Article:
What are you doing besides research? Apart from research, most of my time goes in teaching. I teach both bachelors and masters students. Personally, I like travelling and exploring new places, although I have not got much opportunity of late due to the strenuous transition from a student myself to a career as faculty. Further, I love spending time with my family, and don’t want to miss an opportunity to travel back to my hometown, and enjoy a vacation with parents, my beautiful sisters and my wonderful nephew.
Why did you apply for the HLF? I strongly believe that the Heidelberg Laureate Forum will enrich my research exposure and help improve my career prospects. I consider this program as a great opportunity to get in touch with legendary mathematicians and computational scientists, to discover and learn new techniques and insights from them. The primary reason why I am attracted to attend this meeting is the unique opportunity to communicate with leading researchers of the day. The close confluence with laureates and brightest peers from diverse fields will indeed inspire to investigate new mathematical problems, and empower me to probe interdisciplinary domains to fulfill my curiosity. Moreover, I look very forward to visiting the magnificent architectural sites in and around Heidelberg, as well as experience the famous German landscapes and learn about the local culture and way of life.
What do you expect from this meeting? I expect to go back to India with a lot of new ideas and motivation from this opportunity of a lifetime to meet the stalwarts of mathematics and computer science. Moreover, I would like to have an international research training in interdisciplinary areas of biological sciences, mathematical and computer science as a postdoctoral trainee or a visiting researcher in near future. I believe the forum will allow me for forge new collaborations and obtain suitable mentorship, which will enable me to explore the research mobility options.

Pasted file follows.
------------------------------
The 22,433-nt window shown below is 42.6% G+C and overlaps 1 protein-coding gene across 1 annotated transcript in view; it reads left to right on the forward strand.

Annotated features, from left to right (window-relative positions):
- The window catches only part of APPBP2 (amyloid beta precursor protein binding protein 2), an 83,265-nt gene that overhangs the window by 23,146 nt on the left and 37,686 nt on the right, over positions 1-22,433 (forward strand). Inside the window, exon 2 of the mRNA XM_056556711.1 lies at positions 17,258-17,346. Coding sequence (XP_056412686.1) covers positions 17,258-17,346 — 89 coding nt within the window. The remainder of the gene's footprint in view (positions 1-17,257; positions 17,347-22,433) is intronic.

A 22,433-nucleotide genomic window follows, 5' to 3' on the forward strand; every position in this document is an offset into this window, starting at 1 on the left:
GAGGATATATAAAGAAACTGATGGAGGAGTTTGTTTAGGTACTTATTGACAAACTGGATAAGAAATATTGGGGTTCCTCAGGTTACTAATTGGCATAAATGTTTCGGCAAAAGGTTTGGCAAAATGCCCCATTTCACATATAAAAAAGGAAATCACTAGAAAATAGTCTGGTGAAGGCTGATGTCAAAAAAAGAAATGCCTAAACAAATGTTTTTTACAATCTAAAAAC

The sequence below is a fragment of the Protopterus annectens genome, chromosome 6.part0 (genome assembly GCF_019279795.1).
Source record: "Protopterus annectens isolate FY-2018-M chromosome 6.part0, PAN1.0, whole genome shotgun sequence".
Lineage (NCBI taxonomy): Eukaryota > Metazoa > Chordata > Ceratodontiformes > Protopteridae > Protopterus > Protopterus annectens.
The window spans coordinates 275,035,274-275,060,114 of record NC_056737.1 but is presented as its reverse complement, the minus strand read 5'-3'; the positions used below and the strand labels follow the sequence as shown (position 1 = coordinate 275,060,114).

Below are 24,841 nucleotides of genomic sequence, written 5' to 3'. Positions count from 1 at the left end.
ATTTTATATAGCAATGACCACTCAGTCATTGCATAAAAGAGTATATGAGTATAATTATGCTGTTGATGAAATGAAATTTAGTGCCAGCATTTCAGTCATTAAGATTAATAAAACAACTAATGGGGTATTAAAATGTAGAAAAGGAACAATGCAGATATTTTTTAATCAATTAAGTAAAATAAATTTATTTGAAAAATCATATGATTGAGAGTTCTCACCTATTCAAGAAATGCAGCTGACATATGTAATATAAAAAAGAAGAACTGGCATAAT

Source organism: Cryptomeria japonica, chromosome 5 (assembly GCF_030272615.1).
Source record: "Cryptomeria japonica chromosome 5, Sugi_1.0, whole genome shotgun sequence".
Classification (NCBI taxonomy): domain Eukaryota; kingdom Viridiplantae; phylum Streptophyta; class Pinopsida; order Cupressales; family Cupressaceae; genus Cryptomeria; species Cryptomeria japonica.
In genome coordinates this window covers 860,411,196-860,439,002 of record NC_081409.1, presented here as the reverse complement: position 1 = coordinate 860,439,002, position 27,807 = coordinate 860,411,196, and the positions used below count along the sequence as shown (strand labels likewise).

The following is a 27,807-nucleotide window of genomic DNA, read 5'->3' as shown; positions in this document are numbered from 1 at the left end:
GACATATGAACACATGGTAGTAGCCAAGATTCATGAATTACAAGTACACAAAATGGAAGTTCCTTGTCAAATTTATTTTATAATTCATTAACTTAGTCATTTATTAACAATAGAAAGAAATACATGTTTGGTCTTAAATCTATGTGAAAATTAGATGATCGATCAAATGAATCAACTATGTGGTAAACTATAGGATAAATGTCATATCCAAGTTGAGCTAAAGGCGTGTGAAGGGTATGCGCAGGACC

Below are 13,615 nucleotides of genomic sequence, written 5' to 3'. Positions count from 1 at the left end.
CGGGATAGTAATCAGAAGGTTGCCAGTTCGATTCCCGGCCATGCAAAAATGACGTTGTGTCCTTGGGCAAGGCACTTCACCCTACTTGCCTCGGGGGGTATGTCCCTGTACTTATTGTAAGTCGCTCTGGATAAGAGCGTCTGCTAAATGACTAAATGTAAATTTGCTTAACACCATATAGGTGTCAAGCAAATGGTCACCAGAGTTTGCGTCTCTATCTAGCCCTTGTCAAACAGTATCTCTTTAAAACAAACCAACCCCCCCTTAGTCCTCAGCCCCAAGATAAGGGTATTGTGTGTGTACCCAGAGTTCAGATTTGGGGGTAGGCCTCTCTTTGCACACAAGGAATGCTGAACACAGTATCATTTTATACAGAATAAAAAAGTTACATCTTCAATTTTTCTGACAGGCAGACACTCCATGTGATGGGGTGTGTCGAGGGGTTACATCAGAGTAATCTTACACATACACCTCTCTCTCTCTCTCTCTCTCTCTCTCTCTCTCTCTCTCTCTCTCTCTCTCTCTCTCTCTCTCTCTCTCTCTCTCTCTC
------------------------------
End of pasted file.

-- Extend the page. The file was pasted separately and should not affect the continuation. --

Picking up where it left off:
Which laureates present at the forum would you really like to talk to? I would love to talk to all of the laureates and absorb as much wisdom as I can. In particular, I am looking forward to meet Prof. Martin Hairer, he is a master of stochastic partial differential equations (PDE). I am also working with PDEs (but deterministic in nature) and would like to explore the stochastic domains.
In your research, you try to understand how infectious diseases spread using mathematical models. What is the biggest man-caused factor in the spread of infections? In my opinion, the biggest man-made factor in the spread of infection is lack of awareness, and poor sanitation practices in many developing countries. Ignorance is not always a bliss, especially when survival is the key, and the key is enshrined in proper education and access to basic facilities for the masses. We must change our social behaviors and address the issues both personal and communal for what they are, not what we perceive them to be. Albeit small changes in our day-to-day lifestyles, education, benevolence and social inclusion of marginalized communities with go a long way to fight against the pathogen as well as the divisions among humankind.